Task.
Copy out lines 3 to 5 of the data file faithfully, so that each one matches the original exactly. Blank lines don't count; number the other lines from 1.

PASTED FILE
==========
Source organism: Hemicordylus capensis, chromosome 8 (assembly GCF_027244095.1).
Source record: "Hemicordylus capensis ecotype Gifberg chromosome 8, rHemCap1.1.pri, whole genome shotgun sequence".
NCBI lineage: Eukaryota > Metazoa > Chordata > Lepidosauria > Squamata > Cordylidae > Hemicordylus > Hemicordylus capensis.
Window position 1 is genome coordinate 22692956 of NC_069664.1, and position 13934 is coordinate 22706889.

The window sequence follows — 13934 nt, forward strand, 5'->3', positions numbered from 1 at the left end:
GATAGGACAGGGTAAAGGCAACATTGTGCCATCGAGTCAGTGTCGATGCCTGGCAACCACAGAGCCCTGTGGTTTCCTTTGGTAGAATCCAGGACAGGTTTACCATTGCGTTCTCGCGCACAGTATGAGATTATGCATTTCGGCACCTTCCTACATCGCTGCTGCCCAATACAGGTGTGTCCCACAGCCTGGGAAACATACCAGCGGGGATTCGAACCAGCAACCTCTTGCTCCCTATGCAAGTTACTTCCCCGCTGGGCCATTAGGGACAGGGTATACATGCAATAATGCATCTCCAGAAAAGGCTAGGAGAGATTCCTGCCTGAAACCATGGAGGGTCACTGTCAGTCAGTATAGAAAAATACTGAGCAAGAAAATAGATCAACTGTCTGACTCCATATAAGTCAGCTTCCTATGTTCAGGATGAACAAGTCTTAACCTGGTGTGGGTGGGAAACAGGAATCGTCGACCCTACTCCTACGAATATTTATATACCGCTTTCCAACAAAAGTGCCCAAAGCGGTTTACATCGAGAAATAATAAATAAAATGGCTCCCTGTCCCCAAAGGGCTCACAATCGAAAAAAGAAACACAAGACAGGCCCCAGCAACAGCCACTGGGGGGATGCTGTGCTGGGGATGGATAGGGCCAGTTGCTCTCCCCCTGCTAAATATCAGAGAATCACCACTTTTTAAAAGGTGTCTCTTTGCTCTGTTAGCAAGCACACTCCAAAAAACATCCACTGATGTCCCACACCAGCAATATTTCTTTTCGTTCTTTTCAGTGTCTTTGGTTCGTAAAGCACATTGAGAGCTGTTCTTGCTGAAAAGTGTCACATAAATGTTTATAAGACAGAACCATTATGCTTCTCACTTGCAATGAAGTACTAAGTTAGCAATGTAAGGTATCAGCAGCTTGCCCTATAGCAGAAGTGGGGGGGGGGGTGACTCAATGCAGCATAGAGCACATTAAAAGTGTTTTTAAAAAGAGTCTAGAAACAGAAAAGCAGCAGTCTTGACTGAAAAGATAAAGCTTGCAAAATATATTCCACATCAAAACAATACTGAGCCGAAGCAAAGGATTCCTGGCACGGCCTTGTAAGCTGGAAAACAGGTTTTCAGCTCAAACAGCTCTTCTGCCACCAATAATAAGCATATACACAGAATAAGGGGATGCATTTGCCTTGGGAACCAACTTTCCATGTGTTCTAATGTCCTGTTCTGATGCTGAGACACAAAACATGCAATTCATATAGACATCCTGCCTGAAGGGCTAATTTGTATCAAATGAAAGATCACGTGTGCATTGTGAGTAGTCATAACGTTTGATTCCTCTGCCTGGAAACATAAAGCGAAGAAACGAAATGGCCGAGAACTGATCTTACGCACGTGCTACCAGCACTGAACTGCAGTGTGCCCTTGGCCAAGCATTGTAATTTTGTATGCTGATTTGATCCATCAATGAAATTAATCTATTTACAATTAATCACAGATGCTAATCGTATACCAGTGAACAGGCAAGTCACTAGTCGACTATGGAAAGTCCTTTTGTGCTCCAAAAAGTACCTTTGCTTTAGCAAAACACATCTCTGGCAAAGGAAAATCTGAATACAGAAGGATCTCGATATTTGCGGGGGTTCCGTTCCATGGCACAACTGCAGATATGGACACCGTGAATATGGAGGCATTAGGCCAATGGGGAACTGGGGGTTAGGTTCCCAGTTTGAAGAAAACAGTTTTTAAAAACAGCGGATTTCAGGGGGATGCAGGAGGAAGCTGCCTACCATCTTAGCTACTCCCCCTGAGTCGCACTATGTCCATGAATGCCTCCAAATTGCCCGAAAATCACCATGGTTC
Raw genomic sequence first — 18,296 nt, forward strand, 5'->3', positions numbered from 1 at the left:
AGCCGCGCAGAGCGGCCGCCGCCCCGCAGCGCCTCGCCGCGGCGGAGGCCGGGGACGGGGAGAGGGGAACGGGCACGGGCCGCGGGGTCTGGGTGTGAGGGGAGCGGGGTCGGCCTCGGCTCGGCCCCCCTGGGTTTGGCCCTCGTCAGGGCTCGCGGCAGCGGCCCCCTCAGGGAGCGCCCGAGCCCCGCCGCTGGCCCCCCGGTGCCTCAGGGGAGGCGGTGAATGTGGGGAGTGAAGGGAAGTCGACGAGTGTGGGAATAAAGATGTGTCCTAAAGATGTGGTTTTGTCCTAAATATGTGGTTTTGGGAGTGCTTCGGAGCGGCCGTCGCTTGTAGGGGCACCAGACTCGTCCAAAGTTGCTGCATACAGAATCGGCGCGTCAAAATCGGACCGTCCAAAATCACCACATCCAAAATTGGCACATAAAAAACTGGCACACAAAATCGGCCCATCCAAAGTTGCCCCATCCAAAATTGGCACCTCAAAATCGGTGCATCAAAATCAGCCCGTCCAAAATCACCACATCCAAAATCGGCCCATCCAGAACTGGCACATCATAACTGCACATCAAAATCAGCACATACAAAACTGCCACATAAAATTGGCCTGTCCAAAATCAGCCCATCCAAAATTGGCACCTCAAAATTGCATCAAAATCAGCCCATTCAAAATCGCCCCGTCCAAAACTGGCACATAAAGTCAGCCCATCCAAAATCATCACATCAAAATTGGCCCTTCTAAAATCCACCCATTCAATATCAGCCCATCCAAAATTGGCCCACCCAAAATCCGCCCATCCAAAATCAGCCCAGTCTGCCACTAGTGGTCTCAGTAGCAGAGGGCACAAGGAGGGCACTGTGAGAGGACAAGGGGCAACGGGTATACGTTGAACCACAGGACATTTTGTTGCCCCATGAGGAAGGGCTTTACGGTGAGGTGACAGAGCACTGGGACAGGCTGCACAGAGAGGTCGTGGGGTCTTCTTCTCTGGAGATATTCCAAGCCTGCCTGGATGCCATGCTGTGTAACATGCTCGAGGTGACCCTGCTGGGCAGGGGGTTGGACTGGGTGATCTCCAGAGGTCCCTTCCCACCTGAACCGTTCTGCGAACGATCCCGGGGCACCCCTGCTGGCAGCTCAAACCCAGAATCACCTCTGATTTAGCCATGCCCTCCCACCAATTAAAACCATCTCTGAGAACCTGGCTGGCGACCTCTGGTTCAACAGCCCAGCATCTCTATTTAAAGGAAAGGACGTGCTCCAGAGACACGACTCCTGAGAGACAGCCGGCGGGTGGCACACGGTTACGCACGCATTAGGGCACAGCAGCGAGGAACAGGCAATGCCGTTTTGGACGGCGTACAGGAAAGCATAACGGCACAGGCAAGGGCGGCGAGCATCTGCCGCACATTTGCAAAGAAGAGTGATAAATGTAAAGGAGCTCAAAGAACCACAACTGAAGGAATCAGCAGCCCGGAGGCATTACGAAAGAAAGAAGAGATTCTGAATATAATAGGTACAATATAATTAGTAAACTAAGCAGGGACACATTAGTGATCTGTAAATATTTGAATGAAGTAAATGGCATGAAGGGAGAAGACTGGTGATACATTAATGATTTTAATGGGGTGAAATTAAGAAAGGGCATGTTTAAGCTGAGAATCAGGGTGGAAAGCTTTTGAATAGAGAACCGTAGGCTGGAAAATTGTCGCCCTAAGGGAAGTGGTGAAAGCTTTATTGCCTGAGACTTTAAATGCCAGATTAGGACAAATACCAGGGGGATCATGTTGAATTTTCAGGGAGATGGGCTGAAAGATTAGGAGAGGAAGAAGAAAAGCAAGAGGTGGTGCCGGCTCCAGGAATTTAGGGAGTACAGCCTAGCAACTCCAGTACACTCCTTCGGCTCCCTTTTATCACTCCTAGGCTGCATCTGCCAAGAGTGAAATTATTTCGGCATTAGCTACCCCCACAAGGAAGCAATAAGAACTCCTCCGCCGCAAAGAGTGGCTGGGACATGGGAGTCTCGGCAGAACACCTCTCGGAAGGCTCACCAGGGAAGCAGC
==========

NCBI lineage: Eukaryota > Metazoa > Chordata > Lepidosauria > Squamata > Cordylidae > Hemicordylus > Hemicordylus capensis.
Window position 1 is genome coordinate 22692956 of NC_069664.1, and position 13934 is coordinate 22706889.

The window sequence follows — 13934 nt, forward strand, 5'->3', positions numbered from 1 at the left end: